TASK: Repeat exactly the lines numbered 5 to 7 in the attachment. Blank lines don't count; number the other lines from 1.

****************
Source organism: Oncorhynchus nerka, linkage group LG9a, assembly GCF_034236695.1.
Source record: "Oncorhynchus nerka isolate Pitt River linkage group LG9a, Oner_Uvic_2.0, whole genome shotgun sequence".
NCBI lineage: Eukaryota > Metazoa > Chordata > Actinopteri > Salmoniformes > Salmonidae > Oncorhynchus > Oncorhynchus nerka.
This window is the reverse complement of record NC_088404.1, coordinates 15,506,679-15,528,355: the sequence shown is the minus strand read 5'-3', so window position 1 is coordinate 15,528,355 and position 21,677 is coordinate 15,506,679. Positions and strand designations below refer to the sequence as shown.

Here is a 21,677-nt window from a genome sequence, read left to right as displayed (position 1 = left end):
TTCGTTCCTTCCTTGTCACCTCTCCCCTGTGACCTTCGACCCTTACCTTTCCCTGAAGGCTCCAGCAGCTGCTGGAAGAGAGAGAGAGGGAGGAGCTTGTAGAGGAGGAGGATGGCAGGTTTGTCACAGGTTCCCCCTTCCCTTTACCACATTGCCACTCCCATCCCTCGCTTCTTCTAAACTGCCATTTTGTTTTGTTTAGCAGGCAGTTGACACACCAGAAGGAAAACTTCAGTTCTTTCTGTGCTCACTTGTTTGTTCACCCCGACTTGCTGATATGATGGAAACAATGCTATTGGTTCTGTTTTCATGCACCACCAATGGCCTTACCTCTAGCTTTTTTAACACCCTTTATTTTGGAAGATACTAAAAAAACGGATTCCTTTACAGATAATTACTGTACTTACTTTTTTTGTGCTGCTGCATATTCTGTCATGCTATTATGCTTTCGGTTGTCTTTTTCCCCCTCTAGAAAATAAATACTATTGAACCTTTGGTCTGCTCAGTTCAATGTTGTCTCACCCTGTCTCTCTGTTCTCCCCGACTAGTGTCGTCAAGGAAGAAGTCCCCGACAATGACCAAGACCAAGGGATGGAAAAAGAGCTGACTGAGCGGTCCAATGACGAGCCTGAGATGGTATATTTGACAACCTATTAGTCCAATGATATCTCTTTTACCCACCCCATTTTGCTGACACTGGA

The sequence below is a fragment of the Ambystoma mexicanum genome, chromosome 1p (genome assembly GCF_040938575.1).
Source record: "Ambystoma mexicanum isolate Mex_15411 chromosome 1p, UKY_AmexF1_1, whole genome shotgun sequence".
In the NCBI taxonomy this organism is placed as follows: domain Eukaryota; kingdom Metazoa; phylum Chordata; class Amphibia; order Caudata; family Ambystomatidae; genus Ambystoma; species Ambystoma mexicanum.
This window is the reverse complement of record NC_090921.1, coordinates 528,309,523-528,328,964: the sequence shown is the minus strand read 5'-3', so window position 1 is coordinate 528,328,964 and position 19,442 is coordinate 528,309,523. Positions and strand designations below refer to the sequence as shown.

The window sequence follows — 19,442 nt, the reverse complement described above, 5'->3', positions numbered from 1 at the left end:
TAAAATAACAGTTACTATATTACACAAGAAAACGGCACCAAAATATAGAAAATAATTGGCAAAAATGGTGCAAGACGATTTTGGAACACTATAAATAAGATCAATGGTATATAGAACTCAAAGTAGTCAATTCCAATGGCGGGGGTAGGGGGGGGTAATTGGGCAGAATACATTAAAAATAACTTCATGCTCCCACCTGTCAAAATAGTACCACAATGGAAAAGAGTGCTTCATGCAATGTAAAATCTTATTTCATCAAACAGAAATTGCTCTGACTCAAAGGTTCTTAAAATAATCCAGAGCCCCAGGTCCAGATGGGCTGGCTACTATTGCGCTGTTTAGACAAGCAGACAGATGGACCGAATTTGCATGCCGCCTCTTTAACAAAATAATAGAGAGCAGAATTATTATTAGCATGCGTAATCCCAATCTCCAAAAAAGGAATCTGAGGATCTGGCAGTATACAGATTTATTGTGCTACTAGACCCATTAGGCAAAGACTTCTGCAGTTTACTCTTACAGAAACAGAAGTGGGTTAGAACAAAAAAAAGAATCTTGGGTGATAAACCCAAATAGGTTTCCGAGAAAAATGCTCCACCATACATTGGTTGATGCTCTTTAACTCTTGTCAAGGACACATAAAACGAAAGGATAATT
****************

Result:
Here is a 21,677-nt window from a genome sequence, read left to right as displayed (position 1 = left end):
TTCGTTCCTTCCTTGTCACCTCTCCCCTGTGACCTTCGACCCTTACCTTTCCCTGAAGGCTCCAGCAGCTGCTGGAAGAGAGAGAGAGGGAGGAGCTTGTAGAGGAGGAGGATGGCAGGTTTGTCACAGGTTCCCCCTTCCCTTTACCACATTGCCACTCCCATCCCTCGCTTCTTCTAAACTGCCATTTTGTTTTGTTTAGCAGGCAGTTGACACACCAGAAGGAAAACTTCAGTTCTTTCTGTGCTCACTTGTTTGTTCACCCCGACTTGCTGATATGATGGAAACAATGCTATTGGTTCTGTTTTCATGCACCACCAATGGCCTTACCTCTAGCTTTTTTAACACCCTTTATTTTGGAAGATACTAAAAAAACGGATTCCTTTACAGATAATTACTGTACTTACTTTTTTTGTGCTGCTGCATATTCTGTCATGCTATTATGCTTTCGGTTGTCTTTTTCCCCCTCTAGAAAATAAATACTATTGAACCTTTGGTCTGCTCAGTTCAATGTTGTCTCACCCTGTCTCTCTGTTCTCCCCGACTAGTGTCGTCAAGGAAGAAGTCCCCGACAATGACCAAGACCAAGGGATGGAAAAAGAGCTGACTGAGCGGTCCAATGACGAGCCTGAGATGGTATATTTGACAACCTATTAGTCCAATGATATCTCTTTTACCCACCCCATTTTGCTGACACTGGA

The sequence below is a fragment of the Ambystoma mexicanum genome, chromosome 1p (genome assembly GCF_040938575.1).